​RORY STEWART MP AND DFID MINISTER URGES YOUNG CUMBRIANS TO CONSIDER VOLUNTEERING ABROAD​

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Rory Stewart ​MP ​has urged young people in his constituency to consider applying to the UK Government funded International Citizen Service (ICS) programme, after meeting four local young people from his constituency ​who took the plunge and volunteered overseas through the scheme.

Rory met with ​Bryony Crosby, Steven Lumsden, Nicola Hullock and Laura Cole ​on Friday to talk about their 12 week placements through the ICS programme in Cambodia, Tanzania, South Africa and Uganda respectively. After discussing their ICS experiences, ​he is now calling on other young people to take advantage of the life-changing opportunity offered through the programme​, and is offering to help establish a constituency-wide group for returned volunteers​.

Rory said: “It was truly inspiring to meet these four brilliant young volunteers and to hear about their experiences on the ICS programme. Bryony, Nicola, Steven and Laura are inspiring and energetic advocates for the amazing work that British aid money is making possible in some of the poorest communities around the world. ”

All UK ICS volunteers live and work alongside young people from the countries where they are placed and contribute to programmes and projects that last longer than just the 12 weeks that they are in the country. ICS support means that a diverse range of UK young people can take the opportunity to fight poverty overseas, while also gaining indispensable skills as well as making a contribution to their own communities once they return. ICS volunteers are passionate about making positive change, and I urge young people to look it up and seriously consider applying”.​

Bryony, 20, and Steven, 19, worked in partnership with local volunteers in Cambodia and Tanzania on education projects run by international development organisation VSO, as part of their ICS placements. Both Bryony and Steven worked in teams of volunteers from the UK alongside national volunteers from those countries, to enable young people in the host communities to gain essential skills and knowledge on topics ranging from using ICT systems to improving their awareness of HIV and AIDS.

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Laura, 22, worked with budding entrepreneurs in Uganda on her ICS placement, volunteering in early 2016 through partner organisation Balloon Ventures. Nicola meanwhile volunteered with the Coaching for Hope programme in South Africa, enabling young people to make healthy decisions about their future by training and passing on information about HIV/AIDS risks to local football coaches and youth workers.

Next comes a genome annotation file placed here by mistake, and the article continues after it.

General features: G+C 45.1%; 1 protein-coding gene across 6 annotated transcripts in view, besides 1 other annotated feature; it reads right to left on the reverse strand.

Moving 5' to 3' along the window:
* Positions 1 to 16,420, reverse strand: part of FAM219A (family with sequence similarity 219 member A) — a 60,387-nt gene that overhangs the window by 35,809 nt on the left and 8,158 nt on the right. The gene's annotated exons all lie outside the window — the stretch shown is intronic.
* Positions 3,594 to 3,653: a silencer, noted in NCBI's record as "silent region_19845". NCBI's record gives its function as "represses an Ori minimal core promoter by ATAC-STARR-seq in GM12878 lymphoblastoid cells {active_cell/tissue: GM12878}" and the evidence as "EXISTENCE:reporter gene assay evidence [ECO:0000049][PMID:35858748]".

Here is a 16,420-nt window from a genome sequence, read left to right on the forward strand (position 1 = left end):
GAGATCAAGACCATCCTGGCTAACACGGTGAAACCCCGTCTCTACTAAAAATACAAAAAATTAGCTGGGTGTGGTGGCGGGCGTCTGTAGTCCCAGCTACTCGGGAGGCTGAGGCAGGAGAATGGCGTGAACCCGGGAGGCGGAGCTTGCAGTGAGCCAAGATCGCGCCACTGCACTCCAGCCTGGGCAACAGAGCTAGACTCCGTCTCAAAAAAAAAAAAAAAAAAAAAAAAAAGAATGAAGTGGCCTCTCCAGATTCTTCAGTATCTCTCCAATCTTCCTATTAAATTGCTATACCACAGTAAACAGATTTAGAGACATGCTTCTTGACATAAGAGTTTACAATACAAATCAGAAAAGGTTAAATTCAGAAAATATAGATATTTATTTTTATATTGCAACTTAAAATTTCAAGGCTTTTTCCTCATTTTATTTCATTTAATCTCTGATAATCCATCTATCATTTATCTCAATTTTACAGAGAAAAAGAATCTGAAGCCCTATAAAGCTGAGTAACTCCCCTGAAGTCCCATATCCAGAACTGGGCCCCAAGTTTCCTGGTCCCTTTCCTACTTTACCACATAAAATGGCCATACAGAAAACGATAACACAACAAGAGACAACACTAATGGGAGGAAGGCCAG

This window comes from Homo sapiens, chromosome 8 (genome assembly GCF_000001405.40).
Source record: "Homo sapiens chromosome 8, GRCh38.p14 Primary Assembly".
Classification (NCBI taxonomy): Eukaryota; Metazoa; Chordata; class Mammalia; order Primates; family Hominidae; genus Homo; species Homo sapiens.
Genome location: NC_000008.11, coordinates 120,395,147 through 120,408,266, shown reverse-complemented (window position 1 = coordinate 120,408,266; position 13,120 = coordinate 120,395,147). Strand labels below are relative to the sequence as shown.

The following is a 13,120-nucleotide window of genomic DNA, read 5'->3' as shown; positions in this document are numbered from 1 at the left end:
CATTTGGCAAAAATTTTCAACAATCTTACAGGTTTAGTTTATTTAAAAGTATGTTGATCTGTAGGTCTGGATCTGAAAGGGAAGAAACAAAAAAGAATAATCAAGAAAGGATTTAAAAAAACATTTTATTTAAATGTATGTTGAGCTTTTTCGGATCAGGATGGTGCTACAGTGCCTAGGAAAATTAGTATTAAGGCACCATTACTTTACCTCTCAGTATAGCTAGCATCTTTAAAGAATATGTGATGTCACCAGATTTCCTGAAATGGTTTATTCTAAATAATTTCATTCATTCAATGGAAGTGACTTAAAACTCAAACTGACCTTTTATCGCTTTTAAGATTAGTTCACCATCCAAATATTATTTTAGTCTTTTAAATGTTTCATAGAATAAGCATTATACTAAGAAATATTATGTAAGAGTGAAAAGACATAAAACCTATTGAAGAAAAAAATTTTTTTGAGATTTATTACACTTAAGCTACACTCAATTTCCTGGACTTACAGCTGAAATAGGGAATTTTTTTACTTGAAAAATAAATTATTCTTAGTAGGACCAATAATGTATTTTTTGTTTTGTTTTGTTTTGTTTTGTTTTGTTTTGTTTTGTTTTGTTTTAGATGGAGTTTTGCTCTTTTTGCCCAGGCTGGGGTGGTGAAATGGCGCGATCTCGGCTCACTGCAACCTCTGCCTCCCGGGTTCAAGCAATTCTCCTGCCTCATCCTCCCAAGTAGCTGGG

ICS volunteers, aged 18-25, work on long-term projects that seek to help bring about an end to poverty in some of the poorest communities in the world. The scheme offers young people the chance to gain valuable new skills while working on projects that make a genuine difference to the people they work with and their communities. Those aged 23-35 can also apply to be ICS team leaders.

The ICS scheme is funded by the UK Government, so young people don’t need cash, qualifications or work experience to take part, just the desire to make a difference to the lives of some of the world’s poorest communities.  If accepted onto a placement, volunteers also commit to take part in an ‘Action at Home’ where they take part in or organise an event or activity where they directly contribute to their local communities.

Felicity Morgan, Director of ICS, said:

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“ICS is all about encouraging young people to become more active in their communities when they return to the UK, so it’s great to see that Bryony, Steven, Nicola and Laura are already using their ICS experiences to make an impact at home. Young people have the passion and the energy to change the world – well done for getting stuck in!”

To find out more about ICS or to apply, visit www.volunteerics.org.

Notes to editors
·     ICS is funded by the UK Government and led by VSO. VSO delivers the programme in partnership with the respected development organisations Raleigh International, Restless Development, Tearfund, International Service, Y-Care International, Balloon Ventures, Challenges Worldwide and Pravah.

·       ICS is open to people aged 18-25 when their placement begins. Those aged 23-35 can also apply to be ICS team leaders.

·       ICS is funded by the UK Government; volunteers do not pay to take part in ICS. All volunteers are asked to fundraise as part of their involvement in ICS and they receive professional support to help them meet their goal. Fundraising is a way of making sure developing countries can continue to benefit from the work of future ICS volunteers.

·       The ICS programme covers flights, visas, travel and medical insurance, medication and vaccines, food and accommodation, and a minimal allowance while overseas. Volunteers receive extensive training and support to deliver projects that help lift some of the world’s poorest communities out of poverty.

·       ICS delivers three key outcomes: to have a real and lasting impact through sustainable development projects; to help the volunteers, both those from the UK and from developing countries, learn key life-skills such as teamwork, leadership, communication and project planning; and to instil in these volunteers a life-long commitment to development, becoming active citizens, engaged in their communities and tackling the causes of poverty.

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